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aashish_delhi
PostPosted: Mar 31, 2011 - 06:53 AM
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Joined: Jan 04, 2008
Posts: 67


Hi All,
I want to put a small "beeper" on a AVR dev board that I made. I have seen some piezo devices that beep when they are simply connected to a DC supply, so I am looking for something like that.
However, a small piezo device (which looked very similar to what I wanted) that I bought from a local store does not beep or do anything when connected to 5V off the board. I had asked for a 5V piezo buzzer and the store guy handed me this thing and told me that it takes 3V to 12V.
I read some articles/posts about the differences between a "buzzer" and a speaker, etc, and some posts mentioned piezo devices that need to be pulsed instead of being given a simple dc supply.
This little device that I bought just has +ve and -ve markings on it; nothing about any resonant freq in KHz or anything.
So I am not sure what I actually bought, and it'll be a while before I can go to that store again. I also suspect that I just might've blown the poor thing by connecting it with wrong polarity.
Any ideas/thoughts...? Any homework that I should do...?

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glitch
PostPosted: Mar 31, 2011 - 07:40 AM
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Joined: Jan 12, 2002
Posts: 7835
Location: Canada

a buzzer typically has it's own internal oscillator and drive, thus you only need to apply power to make it work. What you have sounds like a piezo speaker, thus you have to provide it with an AC waveform with your audio signal. The easiest way to do this is to use the AVR's PWM functionality, with complimentary outputs. Attach each of the complimentary outputs to the terminals of the piezo, this will in effect present it with a +/-5V [10Vp-p] signal. Then simply drive the PWM with your audio data for the tone/signal you'd like to generate. [you can use a simple square wave of the frequency you want, but you may find that it sounds a bit staticy, feeding the PWM with a series of sinewave samples will likely produce a cleaner sounding result.]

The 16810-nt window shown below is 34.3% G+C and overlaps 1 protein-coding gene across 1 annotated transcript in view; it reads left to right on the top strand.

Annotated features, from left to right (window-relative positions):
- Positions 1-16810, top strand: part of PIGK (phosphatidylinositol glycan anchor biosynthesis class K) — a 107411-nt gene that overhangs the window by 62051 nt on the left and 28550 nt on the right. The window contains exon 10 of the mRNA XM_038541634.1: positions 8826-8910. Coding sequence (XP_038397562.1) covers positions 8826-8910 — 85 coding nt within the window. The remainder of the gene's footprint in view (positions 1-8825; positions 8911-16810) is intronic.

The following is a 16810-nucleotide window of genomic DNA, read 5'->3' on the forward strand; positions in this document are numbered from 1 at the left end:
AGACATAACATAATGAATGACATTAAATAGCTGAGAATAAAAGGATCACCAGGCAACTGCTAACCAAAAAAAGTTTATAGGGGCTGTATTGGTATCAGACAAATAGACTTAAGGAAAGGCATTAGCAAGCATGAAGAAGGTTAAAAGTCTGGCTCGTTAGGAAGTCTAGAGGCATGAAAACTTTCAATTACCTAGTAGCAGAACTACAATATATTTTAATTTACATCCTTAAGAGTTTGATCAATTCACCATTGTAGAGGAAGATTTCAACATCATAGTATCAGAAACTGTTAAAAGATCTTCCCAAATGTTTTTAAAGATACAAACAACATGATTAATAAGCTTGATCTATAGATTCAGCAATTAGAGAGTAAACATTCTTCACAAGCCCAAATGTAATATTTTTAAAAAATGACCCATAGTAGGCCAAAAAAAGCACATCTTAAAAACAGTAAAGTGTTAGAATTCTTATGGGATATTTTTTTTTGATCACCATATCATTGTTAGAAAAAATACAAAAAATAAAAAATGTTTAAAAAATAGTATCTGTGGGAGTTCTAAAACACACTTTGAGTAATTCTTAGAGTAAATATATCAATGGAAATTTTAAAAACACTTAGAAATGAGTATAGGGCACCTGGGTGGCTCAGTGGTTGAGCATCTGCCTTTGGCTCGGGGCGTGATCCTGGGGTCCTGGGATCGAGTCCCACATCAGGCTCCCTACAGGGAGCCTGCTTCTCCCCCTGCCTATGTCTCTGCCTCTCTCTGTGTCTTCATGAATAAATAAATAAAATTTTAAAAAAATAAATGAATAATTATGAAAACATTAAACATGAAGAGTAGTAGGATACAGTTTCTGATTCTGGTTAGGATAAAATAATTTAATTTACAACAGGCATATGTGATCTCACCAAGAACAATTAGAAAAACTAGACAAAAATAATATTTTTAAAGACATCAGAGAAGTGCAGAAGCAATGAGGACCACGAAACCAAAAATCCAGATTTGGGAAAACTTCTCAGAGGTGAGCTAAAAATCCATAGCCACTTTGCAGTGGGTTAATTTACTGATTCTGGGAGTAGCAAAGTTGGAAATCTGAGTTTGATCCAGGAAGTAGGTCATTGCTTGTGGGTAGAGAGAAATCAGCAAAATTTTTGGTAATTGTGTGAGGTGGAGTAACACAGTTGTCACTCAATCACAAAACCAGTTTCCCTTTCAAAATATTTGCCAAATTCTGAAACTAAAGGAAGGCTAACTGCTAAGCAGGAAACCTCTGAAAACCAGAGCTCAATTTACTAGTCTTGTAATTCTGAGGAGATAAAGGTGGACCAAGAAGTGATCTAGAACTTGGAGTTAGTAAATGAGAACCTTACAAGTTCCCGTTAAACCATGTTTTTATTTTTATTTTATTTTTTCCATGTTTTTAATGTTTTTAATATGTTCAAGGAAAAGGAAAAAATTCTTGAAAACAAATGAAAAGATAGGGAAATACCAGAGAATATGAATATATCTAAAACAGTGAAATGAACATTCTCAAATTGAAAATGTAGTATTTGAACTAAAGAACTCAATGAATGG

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Kas
PostPosted: Mar 31, 2011 - 08:43 AM
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Joined: Nov 06, 2005
Posts: 673
Location: Vilnius, Lithuania, Continental EU

Second option is that You have something like:
http://www.eleccircuit.com/self-resonance-piezo-buzzer-with-1-18v/
That's because You had polarity marked and voltage range. Simple transducer usually is not specified by these parameters.
Inverted voltage could damage transistor (reversed Vce).
Macho men rip it and replace transistor, there's regular NPN BJT.
 
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aashish_delhi
PostPosted: Mar 31, 2011 - 10:45 AM
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Joined: Jan 04, 2008
Posts: 67


Thanks guys! I will try to buzz it using the AVR or a simple 555 timer. I'll get back if I still cant get it to sound, but I hope it will work just fine. Smile

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bobgardner
PostPosted: Mar 31, 2011 - 12:33 PM
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Joined: Sep 04, 2002
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If you use 2 regular outputs 01 then 10, it puts 5V one way then the other way... 10V pk to pk. To beep at 2khz, it needs to be 250usec at one pattern and 250usec at the other. Each on off cycle is half a ms, so to beep for 10ms, go thru the loop 20 times.

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stevech
PostPosted: Mar 31, 2011 - 06:06 PM
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Joined: Dec 18, 2001
Posts: 5370


I have a bunch of $0.50 beepers that have an internal circuit such that all you do is apply voltage and they beep. No need for a pulsed input.

I also have some that lack the internal circuit (oscillator). I guess those are valuable if you want varying frequencies, within the limits of the transducer. But for this, you can also simply use a small ordinary loudspeaker.
 
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aashish_delhi
PostPosted: Apr 01, 2011 - 07:32 AM
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Joined: Jan 04, 2008
Posts: 67


Quote:
I have a bunch of $0.50 beepers that have an internal circuit such that all you do is apply voltage and they beep. No need for a pulsed input

Hi Steve,
Is there a way to identify these just by looking at them?
I am guessing they are the ones with polarity marked, right...? If yes, then I probably have a blown-out sample since it does nothing when I apply a voltage to it (doesn't even give a tiny squeak or something like an ordinary speaker does when you first touch a voltage to it). In any case, I think I'll be able to go back and buy another one tomorrow. This time I'll ask the store helper to beep it for me first. Smile

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chartman
PostPosted: Apr 01, 2011 - 09:41 AM
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Piezos that require a driver are usually very thin.. 1/8"..3mm
Those that have a built in driver range from 5mm-20mm thick(generally) and as noted above will have + and - stamped on the casing somewhere.
 
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